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WRITER, CONSULTANT AND BROADCASTER SPECIALISING IN BEER, PUBS AND CIDER. BEER WRITER OF THE YEAR 2009 AND 2012

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Tuesday, 17 November 2009

Museum Brewery Queen's Ale Part II

I'm getting shoddy. Just found my tasting notes for the Queen's Ale I mentioned yesterday.

We opened a bottle in the brewery at around 9pm, twelve hours into our two day brewing session. It poured a dark chocolate brown with an acne-yellow head. Look, I know that makes it sound unappetising, but that's the colour it was. Maybe it was just the weak light in the brewery office.

There was a dusty old ale aroma at first, followed by sherry, port, chocolate, chicory, and hints of leather and wet autumn leaves. And then, on the palate it went berserk. It did the whole lot - the sweetness and acidity of wine, a meaty umame taste in the middle and strong bitterness at the end. All these flavours got on with each other quite happily, united in a pleasingly smooth mouthfeel. Molasses and caramel were there, but only fleetingly. After the overture, a second mouthful brought out touches of honey, banana, cinnamon and espresso grounds.

Steve and Jo, who brewed the beer, hadn't previously tasted one as old as this. They were shocked at how dramatically it had developed since its youth as a mere barley wine.

John Keeling, who brews Fuller's Vintage Ale, talks about 'sine waves' in his beer, trying to explain how the character ebbs and flows over the years it ages.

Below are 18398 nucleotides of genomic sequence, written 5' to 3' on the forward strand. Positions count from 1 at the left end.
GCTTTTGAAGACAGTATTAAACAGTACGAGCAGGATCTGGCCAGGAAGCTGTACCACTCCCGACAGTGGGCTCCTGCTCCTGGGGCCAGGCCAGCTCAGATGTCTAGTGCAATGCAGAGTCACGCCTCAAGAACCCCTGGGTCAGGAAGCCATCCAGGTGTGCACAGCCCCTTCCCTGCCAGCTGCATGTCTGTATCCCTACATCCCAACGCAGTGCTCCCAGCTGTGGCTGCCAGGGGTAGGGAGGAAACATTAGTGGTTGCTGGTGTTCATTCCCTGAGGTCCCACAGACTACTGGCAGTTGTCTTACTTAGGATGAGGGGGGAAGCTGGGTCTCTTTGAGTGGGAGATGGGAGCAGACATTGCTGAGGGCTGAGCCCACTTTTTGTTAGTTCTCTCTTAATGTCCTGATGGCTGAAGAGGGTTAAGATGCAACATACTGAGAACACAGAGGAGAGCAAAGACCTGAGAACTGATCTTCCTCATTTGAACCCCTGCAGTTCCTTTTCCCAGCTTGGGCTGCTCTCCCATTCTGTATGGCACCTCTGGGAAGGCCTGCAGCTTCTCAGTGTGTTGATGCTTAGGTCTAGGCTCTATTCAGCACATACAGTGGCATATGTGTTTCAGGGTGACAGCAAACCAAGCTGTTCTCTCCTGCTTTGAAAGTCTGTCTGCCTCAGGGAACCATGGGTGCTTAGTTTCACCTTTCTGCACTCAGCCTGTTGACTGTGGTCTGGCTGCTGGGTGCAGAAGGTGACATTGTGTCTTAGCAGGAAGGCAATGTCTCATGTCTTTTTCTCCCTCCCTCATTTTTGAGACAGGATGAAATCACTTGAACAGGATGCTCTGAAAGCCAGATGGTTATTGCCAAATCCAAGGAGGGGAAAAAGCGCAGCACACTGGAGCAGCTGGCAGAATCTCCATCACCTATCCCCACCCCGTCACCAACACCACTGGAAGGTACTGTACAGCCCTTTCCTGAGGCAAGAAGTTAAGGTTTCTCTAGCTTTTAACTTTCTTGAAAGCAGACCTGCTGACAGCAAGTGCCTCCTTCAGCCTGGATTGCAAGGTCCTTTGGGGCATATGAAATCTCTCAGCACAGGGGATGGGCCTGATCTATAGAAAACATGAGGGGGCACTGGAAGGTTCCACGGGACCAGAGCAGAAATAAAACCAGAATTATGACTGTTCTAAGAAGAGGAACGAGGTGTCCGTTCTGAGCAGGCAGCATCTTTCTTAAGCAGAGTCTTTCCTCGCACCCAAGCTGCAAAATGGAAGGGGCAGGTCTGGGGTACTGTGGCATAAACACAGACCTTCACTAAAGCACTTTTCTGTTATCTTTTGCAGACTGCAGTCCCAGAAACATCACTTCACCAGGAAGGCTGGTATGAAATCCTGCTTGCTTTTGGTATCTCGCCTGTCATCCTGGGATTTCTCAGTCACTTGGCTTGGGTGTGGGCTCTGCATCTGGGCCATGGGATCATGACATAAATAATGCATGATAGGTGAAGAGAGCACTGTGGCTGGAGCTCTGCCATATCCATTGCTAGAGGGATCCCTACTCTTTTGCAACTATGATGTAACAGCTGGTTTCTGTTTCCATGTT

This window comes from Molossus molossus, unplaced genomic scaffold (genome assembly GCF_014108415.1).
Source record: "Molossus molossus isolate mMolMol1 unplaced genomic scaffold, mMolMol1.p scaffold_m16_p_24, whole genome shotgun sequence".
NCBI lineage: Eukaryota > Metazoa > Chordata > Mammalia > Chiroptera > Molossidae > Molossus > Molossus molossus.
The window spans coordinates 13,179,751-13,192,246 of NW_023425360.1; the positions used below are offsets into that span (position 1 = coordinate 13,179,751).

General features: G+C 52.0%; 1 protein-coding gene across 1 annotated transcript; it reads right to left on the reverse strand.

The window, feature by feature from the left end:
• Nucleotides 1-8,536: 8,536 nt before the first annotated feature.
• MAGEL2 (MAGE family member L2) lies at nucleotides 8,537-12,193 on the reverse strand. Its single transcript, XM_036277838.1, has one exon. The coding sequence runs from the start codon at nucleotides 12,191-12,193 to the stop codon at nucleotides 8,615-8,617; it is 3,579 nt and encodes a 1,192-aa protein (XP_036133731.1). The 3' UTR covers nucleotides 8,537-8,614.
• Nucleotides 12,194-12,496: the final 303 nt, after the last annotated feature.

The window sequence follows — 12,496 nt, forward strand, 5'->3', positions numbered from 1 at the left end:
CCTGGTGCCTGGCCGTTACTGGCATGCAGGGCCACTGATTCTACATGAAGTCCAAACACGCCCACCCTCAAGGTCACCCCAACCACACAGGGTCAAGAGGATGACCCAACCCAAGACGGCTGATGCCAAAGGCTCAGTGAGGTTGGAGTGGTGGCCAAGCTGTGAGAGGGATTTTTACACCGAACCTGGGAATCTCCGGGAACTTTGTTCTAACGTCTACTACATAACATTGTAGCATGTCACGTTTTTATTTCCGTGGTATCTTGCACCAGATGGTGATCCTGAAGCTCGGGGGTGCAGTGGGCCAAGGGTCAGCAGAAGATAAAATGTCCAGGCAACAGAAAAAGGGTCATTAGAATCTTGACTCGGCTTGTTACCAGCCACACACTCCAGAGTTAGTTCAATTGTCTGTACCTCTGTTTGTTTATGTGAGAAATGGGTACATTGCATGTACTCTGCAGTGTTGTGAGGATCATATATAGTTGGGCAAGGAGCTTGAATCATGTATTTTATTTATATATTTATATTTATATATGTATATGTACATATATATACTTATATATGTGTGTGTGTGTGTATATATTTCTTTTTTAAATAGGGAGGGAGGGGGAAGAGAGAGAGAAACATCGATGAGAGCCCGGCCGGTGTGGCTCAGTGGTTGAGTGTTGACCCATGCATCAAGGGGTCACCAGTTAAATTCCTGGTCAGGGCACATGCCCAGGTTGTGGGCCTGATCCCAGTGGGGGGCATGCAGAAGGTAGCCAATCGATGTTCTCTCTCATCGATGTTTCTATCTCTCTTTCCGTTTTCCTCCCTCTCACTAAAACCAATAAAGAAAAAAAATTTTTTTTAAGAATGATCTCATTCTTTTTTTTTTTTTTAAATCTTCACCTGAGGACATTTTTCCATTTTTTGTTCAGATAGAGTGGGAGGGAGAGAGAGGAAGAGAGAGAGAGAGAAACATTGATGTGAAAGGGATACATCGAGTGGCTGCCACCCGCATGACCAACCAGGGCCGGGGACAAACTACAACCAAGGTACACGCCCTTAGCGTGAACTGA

I've no idea what kind of maths, physics, chemistry or plain old-fashioned juju is going on in Queen's Ale. But you can understand why it's perfect for a Christmas pudding. And why I was so upset about using it for this purpose.

6 comments:

Sid Boggle said...

And where might one acquire this cornucopia in a bottle?

Woolpack Dave said...

Sid, you can't. You have to be a sporny git like Pete to be lucky enough to try things like that. He's even tasted Ratcliffe's ale. I hate him.

OK, I'm kidding, I don't hate Pete, and he did have to do this crazy trip half way round the world, falling into dirty canals, suffering fly infested islands and Brazilian prostitutes, and dodge pirates as an excuse to get near these great beers. Some people just go too far for attention.

Mark said...

That sounds like quite nice a beer.

I'm interested in what Fuller's John says about 'sine waves'. I've often wondered if it was like wine in the way that it ages, having particular peaks at different stages.

It's quite a lavish addition to the Christmas pud! We've got Old Peculiar in ours this year.

Pete said...

Sorry Boggle. Very few bottles of it left. But I will be trying to find out when the version we brewed last week goes on sale, and where. And I'll let you know.

Darcy Rodger said...

I keep want to start this comment with ‘good’ or ‘nice’ or ‘great’ but none of these seems strong enough, or appropriate enough for what you just posted.Just fantastic and mindblowing blog keep it up..!!!

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Sid Boggle said...

I dunno WPD, it sort of feels like he hasn't suffered enough. In keeping with concepts like 'sine waves', perhaps there ought to be 'karmic balance' so, in order to partake in something as good as Queen's Ale, Pete has to drink a whole pack of Bud Lime or something detestable in beer. In a single sitting. On YouTube. That sounds like suffering to me...